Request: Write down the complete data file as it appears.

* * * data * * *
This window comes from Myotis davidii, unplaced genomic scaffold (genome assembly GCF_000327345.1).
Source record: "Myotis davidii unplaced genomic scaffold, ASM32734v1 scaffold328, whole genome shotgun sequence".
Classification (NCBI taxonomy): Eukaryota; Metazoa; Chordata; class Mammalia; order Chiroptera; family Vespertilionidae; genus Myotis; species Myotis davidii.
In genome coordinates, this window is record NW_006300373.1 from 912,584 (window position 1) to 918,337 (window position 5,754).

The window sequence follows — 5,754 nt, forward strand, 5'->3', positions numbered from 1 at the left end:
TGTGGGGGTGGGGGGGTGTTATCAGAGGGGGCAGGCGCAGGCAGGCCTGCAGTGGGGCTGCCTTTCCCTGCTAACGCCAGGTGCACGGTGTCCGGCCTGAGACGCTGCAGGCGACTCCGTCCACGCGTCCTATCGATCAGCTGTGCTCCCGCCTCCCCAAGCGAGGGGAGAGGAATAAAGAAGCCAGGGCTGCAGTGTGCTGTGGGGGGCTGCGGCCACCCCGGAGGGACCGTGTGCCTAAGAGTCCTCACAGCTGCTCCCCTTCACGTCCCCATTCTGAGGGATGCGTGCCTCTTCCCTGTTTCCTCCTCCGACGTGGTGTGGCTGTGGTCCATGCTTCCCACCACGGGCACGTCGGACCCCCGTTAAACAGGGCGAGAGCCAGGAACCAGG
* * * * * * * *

This window comes from Myotis davidii, unplaced genomic scaffold (genome assembly GCF_000327345.1).
Source record: "Myotis davidii unplaced genomic scaffold, ASM32734v1 scaffold328, whole genome shotgun sequence".
Classification (NCBI taxonomy): Eukaryota; Metazoa; Chordata; class Mammalia; order Chiroptera; family Vespertilionidae; genus Myotis; species Myotis davidii.
In genome coordinates, this window is record NW_006300373.1 from 912,584 (window position 1) to 918,337 (window position 5,754).

The window sequence follows — 5,754 nt, forward strand, 5'->3', positions numbered from 1 at the left end:
TGTGGGGGTGGGGGGGTGTTATCAGAGGGGGCAGGCGCAGGCAGGCCTGCAGTGGGGCTGCCTTTCCCTGCTAACGCCAGGTGCACGGTGTCCGGCCTGAGACGCTGCAGGCGACTCCGTCCACGCGTCCTATCGATCAGCTGTGCTCCCGCCTCCCCAAGCGAGGGGAGAGGAATAAAGAAGCCAGGGCTGCAGTGTGCTGTGGGGGGCTGCGGCCACCCCGGAGGGACCGTGTGCCTAAGAGTCCTCACAGCTGCTCCCCTTCACGTCCCCATTCTGAGGGATGCGTGCCTCTTCCCTGTTTCCTCCTCCGACGTGGTGTGGCTGTGGTCCATGCTTCCCACCACGGGCACGTCGGACCCCCGTTAAACAGGGCGAGAGCCAGGAACCAGG